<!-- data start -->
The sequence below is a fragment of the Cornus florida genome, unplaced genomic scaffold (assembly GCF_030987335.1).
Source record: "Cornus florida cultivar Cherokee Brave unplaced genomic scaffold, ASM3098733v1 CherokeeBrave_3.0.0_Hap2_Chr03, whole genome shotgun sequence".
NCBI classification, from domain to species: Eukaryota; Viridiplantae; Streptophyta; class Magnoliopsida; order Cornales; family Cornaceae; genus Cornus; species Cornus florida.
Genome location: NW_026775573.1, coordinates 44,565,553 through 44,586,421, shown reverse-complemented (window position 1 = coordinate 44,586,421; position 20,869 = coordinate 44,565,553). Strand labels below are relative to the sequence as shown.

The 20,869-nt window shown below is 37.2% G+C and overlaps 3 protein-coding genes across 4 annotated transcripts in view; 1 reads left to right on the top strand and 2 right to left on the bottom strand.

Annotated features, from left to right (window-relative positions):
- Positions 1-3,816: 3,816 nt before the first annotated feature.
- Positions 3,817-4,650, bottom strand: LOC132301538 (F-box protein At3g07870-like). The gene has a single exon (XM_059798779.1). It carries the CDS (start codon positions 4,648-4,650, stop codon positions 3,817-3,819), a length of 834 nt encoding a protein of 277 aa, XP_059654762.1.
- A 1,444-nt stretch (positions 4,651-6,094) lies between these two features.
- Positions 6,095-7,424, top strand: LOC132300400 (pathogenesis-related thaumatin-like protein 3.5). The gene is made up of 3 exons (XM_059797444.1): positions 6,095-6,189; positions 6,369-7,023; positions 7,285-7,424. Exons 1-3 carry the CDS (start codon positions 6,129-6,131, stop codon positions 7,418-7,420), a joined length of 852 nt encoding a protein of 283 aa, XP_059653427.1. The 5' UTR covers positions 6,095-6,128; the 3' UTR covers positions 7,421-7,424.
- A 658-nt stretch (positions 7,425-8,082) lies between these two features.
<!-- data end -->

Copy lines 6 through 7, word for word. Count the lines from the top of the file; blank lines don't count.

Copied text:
Annotated features, from left to right (window-relative positions):
- Positions 1-3,816: 3,816 nt before the first annotated feature.